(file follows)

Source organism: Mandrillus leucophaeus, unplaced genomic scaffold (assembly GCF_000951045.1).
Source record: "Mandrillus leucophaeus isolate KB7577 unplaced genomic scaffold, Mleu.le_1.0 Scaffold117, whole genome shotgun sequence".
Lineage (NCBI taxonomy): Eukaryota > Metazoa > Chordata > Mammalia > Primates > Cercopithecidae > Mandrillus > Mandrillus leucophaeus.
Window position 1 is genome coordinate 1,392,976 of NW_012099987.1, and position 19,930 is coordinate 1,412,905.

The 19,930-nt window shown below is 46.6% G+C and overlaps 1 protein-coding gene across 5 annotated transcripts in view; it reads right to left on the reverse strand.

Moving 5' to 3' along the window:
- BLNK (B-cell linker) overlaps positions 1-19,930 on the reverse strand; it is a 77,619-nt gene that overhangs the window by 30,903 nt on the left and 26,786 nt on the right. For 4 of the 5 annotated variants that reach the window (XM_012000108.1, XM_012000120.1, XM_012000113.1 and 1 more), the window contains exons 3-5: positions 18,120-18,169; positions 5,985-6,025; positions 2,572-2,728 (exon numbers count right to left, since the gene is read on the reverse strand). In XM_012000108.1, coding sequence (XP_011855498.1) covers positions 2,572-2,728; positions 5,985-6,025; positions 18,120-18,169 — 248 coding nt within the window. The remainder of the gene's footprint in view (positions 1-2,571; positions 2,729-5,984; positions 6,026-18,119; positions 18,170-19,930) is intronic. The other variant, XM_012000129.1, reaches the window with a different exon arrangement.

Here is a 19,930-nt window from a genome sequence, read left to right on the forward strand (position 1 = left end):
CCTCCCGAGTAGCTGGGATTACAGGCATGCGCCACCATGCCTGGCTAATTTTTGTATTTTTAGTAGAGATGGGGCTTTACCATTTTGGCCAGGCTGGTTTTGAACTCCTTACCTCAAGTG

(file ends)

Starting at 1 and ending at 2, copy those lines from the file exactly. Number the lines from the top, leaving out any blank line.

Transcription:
Source organism: Mandrillus leucophaeus, unplaced genomic scaffold (assembly GCF_000951045.1).
Source record: "Mandrillus leucophaeus isolate KB7577 unplaced genomic scaffold, Mleu.le_1.0 Scaffold117, whole genome shotgun sequence".